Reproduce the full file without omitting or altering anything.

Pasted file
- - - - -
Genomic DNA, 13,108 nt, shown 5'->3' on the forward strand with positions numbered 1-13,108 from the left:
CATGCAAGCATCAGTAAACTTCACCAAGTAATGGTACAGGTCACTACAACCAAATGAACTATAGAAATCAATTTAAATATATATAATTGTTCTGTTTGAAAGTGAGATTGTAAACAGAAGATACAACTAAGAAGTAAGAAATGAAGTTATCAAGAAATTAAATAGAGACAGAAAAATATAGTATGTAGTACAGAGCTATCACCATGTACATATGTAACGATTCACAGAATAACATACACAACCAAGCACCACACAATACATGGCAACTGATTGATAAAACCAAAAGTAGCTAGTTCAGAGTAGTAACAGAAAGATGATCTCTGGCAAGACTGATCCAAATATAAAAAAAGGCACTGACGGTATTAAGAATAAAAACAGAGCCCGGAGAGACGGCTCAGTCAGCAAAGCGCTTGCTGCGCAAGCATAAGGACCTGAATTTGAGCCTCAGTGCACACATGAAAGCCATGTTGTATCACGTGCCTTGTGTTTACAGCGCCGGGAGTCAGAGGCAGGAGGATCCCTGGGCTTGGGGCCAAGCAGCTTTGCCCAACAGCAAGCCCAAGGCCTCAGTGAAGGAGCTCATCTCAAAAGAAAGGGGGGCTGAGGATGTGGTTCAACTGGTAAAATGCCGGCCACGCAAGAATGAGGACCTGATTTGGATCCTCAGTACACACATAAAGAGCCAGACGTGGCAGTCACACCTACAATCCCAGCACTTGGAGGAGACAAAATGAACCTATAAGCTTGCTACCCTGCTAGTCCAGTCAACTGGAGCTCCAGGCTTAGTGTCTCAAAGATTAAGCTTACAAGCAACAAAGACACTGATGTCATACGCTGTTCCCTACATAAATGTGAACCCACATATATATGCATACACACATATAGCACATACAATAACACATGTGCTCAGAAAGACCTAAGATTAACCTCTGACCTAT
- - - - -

Genomic DNA, 13,108 nt, shown 5'->3' on the forward strand with positions numbered 1-13,108 from the left:
CATGCAAGCATCAGTAAACTTCACCAAGTAATGGTACAGGTCACTACAACCAAATGAACTATAGAAATCAATTTAAATATATATAATTGTTCTGTTTGAAAGTGAGATTGTAAACAGAAGATACAACTAAGAAGTAAGAAATGAAGTTATCAAGAAATTAAATAGAGACAGAAAAATATAGTATGTAGTACAGAGCTATCACCATGTACATATGTAACGATTCACAGAATAACATACACAACCAAGCACCACACAATACATGGCAACTGATTGATAAAACCAAAAGTAGCTAGTTCAGAGTAGTAACAGAAAGATGATCTCTGGCAAGACTGATCCAAATATAAAAAAAGGCACTGACGGTATTAAGAATAAAAACAGAGCCCGGAGAGACGGCTCAGTCAGCAAAGCGCTTGCTGCGCAAGCATAAGGACCTGAATTTGAGCCTCAGTGCACACATGAAAGCCATGTTGTATCACGTGCCTTGTGTTTACAGCGCCGGGAGTCAGAGGCAGGAGGATCCCTGGGCTTGGGGCCAAGCAGCTTTGCCCAACAGCAAGCCCAAGGCCTCAGTGAAGGAGCTCATCTCAAAAGAAAGGGGGGCTGAGGATGTGGTTCAACTGGTAAAATGCCGGCCACGCAAGAATGAGGACCTGATTTGGATCCTCAGTACACACATAAAGAGCCAGACGTGGCAGTCACACCTACAATCCCAGCACTTGGAGGAGACAAAATGAACCTATAAGCTTGCTACCCTGCTAGTCCAGTCAACTGGAGCTCCAGGCTTAGTGTCTCAAAGATTAAGCTTACAAGCAACAAAGACACTGATGTCATACGCTGTTCCCTACATAAATGTGAACCCACATATATATGCATACACACATATAGCACATACAATAACACATGTGCTCAGAAAGACCTAAGATTAACCTCTGACCTAT